Small bumps on soap surface...

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Hello! When I cut a recent batch of hot process soap, I noticed small bumps on each bar. I have not seen this in past batches. I have been experimenting with different soft oils and had been using lye flakes (from Wholesale Supplies Plus) but then recently bought more like a typical sodium hydroxide granule off of Amazon. The only other thing is I have been tring different waxes, in the pic below I used candellila wax at 5% for 25 ounces of soap. I just cut a batch with soy wax and have not noticed anything off yet. I unmolded the batch below after 2 days and it have been curing for 4 days. Also have been noticing little white spots, thought maybe I was mixing in dried bites of soap? Any ideas are welcome. Thanks to everyone!!
 

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Could be bits of unmelted wax. It's pretty common problem if a person is new to using wax in their soap.

Similar bumps also happen when soap is cut with a wire cutter. There are harder and softer regions in most soap loaves, and a wire will slide around the harder bits. The solution to that is to either use a blade to cut the soap or to plane a thin shaving off the cut surfaces. Or just accept the bumps.
 
I'm just amazed you managed to get such a pretty ombre with 5% candelilla! I would have expected it to move too fast, you must have had a nice slow mix otherwise.
Thank you!! I have been experimenting with when to stop mixing and start adding my additives and get it in the mold. I used to stick blend and mix well beyond "mashed potato" stage and it way really thick. Now, when I see it is just starting that phase & at around 180 degrees, I don't wait, add everything and mold right away. I have been getting nice fluid batters. Not sure if what I am doing it right or not, but ph is good and it seems fine so I'm going with it. I have used some of my bars and they are pretty nice to me. If I am using more then one color. I use a separate measuring bowl that has been sitting with hot water in it until I need it, that way the bowl is warm when I mix additional colors not in my crockpot. I just wish the lines were straighter in the ombre, but not bad for my first time.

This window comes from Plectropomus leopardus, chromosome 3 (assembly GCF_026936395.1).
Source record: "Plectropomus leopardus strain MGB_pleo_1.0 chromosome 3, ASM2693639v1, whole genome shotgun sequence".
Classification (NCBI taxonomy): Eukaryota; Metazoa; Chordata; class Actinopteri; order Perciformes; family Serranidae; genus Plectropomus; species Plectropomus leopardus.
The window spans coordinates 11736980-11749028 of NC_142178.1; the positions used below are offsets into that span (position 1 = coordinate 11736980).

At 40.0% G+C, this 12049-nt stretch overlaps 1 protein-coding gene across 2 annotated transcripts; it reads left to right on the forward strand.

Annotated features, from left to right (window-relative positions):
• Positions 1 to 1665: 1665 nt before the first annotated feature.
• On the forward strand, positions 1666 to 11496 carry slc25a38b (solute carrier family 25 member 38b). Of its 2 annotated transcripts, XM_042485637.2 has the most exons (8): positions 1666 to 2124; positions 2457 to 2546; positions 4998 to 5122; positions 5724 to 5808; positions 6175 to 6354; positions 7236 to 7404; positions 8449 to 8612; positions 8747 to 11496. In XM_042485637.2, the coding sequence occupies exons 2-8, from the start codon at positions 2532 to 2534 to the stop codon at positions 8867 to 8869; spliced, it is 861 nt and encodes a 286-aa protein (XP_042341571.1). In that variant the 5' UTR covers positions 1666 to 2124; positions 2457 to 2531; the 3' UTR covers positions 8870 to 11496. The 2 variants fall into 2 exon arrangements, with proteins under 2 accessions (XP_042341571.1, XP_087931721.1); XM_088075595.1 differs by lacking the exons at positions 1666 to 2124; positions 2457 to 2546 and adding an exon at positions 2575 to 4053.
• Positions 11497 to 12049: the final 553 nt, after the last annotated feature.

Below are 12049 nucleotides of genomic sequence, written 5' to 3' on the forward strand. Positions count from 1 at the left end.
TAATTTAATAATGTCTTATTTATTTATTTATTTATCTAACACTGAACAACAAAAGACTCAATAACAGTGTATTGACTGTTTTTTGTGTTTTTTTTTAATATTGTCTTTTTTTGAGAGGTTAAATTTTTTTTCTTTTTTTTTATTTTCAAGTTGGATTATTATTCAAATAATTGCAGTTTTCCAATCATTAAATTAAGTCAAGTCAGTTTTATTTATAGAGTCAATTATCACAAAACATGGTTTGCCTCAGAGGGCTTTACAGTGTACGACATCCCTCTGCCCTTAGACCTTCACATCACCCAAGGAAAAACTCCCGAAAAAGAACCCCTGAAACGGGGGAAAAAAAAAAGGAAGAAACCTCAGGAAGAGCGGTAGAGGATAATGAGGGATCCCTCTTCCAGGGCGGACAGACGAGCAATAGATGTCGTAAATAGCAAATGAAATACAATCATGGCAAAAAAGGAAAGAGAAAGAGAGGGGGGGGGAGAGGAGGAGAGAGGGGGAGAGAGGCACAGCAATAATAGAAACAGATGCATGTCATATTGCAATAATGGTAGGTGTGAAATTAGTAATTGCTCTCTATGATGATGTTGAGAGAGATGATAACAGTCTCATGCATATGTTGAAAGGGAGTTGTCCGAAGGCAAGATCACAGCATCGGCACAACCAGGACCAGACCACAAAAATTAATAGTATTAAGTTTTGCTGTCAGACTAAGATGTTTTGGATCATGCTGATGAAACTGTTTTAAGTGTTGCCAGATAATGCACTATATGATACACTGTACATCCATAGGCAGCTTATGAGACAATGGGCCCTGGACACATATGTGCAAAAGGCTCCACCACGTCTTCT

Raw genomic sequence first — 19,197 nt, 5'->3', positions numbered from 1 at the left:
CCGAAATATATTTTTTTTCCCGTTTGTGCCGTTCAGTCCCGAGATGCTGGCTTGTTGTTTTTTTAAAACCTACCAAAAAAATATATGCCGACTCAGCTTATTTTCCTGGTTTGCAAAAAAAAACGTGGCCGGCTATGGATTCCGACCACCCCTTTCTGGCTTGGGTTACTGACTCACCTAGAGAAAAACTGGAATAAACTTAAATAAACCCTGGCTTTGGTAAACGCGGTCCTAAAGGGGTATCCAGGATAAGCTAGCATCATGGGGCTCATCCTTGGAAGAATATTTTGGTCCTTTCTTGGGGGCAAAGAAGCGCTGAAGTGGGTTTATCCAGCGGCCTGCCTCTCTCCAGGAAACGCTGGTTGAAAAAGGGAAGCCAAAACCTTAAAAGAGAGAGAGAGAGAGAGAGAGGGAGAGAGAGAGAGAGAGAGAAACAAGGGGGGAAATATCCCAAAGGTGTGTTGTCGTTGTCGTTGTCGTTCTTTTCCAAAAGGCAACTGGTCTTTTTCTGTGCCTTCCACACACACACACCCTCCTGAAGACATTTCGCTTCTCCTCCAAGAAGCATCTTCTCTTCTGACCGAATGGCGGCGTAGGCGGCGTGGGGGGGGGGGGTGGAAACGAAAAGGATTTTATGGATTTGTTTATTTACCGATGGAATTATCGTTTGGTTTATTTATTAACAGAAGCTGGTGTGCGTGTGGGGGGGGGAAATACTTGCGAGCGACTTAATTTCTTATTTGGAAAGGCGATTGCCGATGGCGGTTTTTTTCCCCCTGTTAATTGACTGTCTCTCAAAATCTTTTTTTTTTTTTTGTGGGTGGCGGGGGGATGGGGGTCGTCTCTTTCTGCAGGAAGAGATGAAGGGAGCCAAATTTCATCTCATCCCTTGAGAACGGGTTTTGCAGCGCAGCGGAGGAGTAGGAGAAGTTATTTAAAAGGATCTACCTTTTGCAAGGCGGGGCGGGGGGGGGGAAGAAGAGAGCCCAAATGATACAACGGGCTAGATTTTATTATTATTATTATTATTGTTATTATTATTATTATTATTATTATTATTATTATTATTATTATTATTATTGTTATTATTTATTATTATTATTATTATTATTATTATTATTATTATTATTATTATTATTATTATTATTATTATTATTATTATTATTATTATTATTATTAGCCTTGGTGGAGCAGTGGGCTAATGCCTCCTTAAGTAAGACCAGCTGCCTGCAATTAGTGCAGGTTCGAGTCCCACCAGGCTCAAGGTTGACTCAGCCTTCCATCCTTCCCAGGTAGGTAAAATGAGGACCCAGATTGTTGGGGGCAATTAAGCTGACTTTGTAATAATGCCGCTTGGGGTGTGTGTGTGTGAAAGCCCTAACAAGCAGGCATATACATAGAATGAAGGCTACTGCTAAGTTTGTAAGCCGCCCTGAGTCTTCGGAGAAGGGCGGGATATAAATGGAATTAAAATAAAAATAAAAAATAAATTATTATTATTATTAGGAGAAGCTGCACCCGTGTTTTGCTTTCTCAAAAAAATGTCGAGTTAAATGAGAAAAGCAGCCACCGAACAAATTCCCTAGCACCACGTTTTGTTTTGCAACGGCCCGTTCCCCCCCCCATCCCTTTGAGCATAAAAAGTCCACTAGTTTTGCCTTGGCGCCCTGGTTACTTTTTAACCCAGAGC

Not sure if what I am doing it right or not, but ph is good and it seems fine so I'm going with it.
Your soaps shown above are so pretty! I hope you don't mind if I provide a little feedback on a question you didn't ask. ;)

1. All soap is going to be at least 9 pH, or it will break apart into an oily mess. Anyone who tells you otherwise doesn't understand the science.

2. The pH level in your soap isn't directly correlated with excess lye in the soap. To confirm that there is no excess lye, the zap test is the best option available to home soapmakers, i.e., those who don't have labs in their home.

3. Inexpensive pH test strips are notoriously unreliable, and often show a pH level several points below the actual pH. If you still want to test, you must do it correctly, using high quality pH strips or a pH meter, and diluting the soap to a 10% soap-in-water solution.

Here is a good link about how to do ph test correctly. The only thing about this article about which I disagree is her claim that "handmade soap typically shows a result between 8 and 10." I would posit that this is because the testers are using cheap pH strips that are meant for testing pool chlorine; these will almost always show a result several points lower than the real pH. Using better quality strips will provide a more accurate range between 9 and 11.

The article referenced above also helps you to decide whether pH testing of your soap is even worth to you. Personally, I never test mine, but some of the reasons she provides in favor of testing may be important to you - and that's fine. I just want to be sure that you are spending the time and money on pH testing for reasons that are valid, and not because of old soaping myths.

Hope that helps, and keep up the nice work!
 
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I assumed that the ombre was CP, I didn't realize it was HP. I have never done HP but I didn't realize you could do such a nice design with it. It usually looks so much more rustic. ETA: Ali and I cross-posted, I agree that PH testing with soap is not helpful/mostly a waste of money. I don't test much anymore but if something looks hinky I just do the zap test.

After having bought what sometimes seems a like a multitude of PH testers for various things over the years, they are alway expensive and a PITA to use so if I can safely avoid using them I say "hallelujah" and take the road of least resistance.
 
Your soaps shown above are so pretty! I hope you don't mind if I provide a little feedback on a question you didn't ask. ;)

1. All soap is going to be at least 9 pH, or it will break apart into an oily mess. Anyone who tells you otherwise doesn't understand the science.